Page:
Based on a short story by Nobel Laureate Rabindranath Tagore named Nastanirh, this movie is one of the most celebrated works of Satyajit Ray that is studied and appreciated all over the globe. Sophisticated acting along with Ray’s signature camerawork represent the subtle story of repressed emotions and moral dilemmas of human relations in 19th century Bengal.
A tender complex Indian rendition of the Shakespearean saga Hamlet, Haider is a cinematic thriller experience as it navigates through vengeance, guilt, and horrors of personal and political turmoils in 90s Kashmir. Sensitive outlandish acting, a sharp screenplay, harrowing visuals and well-crafted drama with emotional turmoils make Haider a gem of Indian Cinema under the direction of Vishal Bhardwaj.
Set on the holy banks of Ganges, Masaan is a rattling, powerful coming-of-age cinema that discusses the social constructs that divide Indians against their own. The complex narrative of this sensible drama leaves ambiguous questions about the societal conditions and rules in the rural Indian subcontinent presented elegantly by celebrated actors under the direction of Neeraj Ghaywan.
The man who knew infinity
An intricate poignant narration on the short life of genius S. Ramanujan and his contribution to the field of mathematics during the British raj era. Ramanujan’s story is a fascinating one, portrayed beautifully by the enigmatic Dev Patel as he embarks on the emotional journey to Cambridge packed with academic rivalries, systemic racism, religious obligations, and mathematic discoveries.
The God of Small Things
“He folded his fear into a perfect rose. He held it out in the palm of his hand. She took it from him and put it in her hair.”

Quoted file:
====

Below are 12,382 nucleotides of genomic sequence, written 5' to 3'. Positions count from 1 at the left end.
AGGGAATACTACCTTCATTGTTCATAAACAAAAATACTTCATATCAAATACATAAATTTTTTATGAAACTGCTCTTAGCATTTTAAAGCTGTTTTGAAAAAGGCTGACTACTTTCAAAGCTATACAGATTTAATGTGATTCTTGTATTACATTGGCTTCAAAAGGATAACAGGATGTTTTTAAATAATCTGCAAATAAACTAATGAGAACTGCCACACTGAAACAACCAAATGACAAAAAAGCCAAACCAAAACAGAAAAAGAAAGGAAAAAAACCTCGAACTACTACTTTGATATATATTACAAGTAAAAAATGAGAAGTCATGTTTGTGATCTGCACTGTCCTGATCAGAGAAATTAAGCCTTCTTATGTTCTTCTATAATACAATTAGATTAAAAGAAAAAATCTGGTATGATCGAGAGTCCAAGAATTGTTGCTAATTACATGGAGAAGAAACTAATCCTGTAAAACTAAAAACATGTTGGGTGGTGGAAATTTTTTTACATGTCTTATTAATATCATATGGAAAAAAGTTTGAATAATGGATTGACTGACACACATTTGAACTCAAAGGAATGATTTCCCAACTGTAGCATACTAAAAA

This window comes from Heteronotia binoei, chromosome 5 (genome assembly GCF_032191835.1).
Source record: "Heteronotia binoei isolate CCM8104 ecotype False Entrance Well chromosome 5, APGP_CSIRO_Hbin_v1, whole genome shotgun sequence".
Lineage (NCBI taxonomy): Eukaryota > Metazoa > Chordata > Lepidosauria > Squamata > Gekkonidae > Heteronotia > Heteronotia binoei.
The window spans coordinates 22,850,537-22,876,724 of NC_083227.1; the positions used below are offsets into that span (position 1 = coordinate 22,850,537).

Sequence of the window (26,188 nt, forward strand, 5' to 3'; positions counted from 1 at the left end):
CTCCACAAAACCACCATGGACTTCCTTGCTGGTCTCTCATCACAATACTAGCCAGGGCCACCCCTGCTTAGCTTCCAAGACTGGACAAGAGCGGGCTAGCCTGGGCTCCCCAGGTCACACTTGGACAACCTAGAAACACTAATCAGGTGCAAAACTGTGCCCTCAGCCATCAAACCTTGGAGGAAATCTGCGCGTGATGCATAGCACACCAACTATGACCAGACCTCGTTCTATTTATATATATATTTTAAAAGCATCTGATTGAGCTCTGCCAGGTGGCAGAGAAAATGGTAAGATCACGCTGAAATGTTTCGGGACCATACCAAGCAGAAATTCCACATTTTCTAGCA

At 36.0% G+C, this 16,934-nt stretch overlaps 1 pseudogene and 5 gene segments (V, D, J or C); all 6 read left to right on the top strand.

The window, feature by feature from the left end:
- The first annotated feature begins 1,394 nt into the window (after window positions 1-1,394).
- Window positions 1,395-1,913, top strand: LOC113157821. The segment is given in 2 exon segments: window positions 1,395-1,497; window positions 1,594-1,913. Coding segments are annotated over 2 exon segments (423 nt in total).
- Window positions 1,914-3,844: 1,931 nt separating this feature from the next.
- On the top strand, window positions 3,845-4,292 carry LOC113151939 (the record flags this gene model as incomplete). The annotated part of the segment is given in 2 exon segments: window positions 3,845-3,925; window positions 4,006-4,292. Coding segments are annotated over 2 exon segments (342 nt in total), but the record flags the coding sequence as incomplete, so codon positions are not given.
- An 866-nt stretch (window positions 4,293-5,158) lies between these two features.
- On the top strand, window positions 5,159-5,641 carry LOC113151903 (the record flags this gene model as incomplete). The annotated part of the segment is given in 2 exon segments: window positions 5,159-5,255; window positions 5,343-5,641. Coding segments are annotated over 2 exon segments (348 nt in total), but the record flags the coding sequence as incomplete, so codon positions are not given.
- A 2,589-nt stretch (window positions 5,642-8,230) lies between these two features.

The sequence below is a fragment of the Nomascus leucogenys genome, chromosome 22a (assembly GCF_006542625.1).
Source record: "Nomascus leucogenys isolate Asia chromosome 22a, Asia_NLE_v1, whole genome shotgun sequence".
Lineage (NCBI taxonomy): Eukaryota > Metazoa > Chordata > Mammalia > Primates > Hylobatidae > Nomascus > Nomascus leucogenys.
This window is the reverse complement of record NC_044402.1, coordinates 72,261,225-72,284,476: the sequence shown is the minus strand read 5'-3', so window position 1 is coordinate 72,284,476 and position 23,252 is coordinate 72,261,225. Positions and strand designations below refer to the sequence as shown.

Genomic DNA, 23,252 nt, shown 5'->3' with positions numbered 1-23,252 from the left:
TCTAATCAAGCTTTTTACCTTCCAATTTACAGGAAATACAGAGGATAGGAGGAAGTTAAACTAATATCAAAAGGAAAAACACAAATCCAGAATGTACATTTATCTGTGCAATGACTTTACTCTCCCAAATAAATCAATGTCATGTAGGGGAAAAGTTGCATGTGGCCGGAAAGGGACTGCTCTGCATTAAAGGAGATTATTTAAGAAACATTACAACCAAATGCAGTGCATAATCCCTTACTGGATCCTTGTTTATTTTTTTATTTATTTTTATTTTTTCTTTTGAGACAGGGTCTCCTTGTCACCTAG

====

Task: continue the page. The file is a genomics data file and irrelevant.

A Booker prize winner, the debut novel of Arundhati Roy is a tale of twin children, Esthappen and Rahel as they grow up in a state filled with issues of the caste system, Keralite Syrian Christian life, and communism. Roy’s multi-layered prose deciphers the tragic lives of twins, a man and a woman denied of love due to the ancestral untouchable caste system, and the rise of political instability and riots that ruined what was once flourishing and full of life.
The Palace of Illusions
“Aren’t we all pawns in the hands of time, the greatest player of them all?”
The Palace of Illusions is a reimagined version of the epic Mahabharata, narrated from the point of view of the astounding Panchali. The tale is beautifully woven from the eyes of Drapudi tracing her life from the beginning of her birth from fire and balancing her life with five husbands as they embark on the quest to take back their kingdom from their loosed-moral cousins.
“Nothing in this world can be hidden or suppressed. All such attempts are like holding an umbrella to conceal the sun.”
The Guide is the most renowned novel of R.K. Narayan that won him the National Prize of the Indian Literary Academy. Its beauty is in the simple storytelling technique that makes up for its classical themes with jumping timelines that follow Raju and his account of forgery, involvement in a murder, romance, and the art of dancing!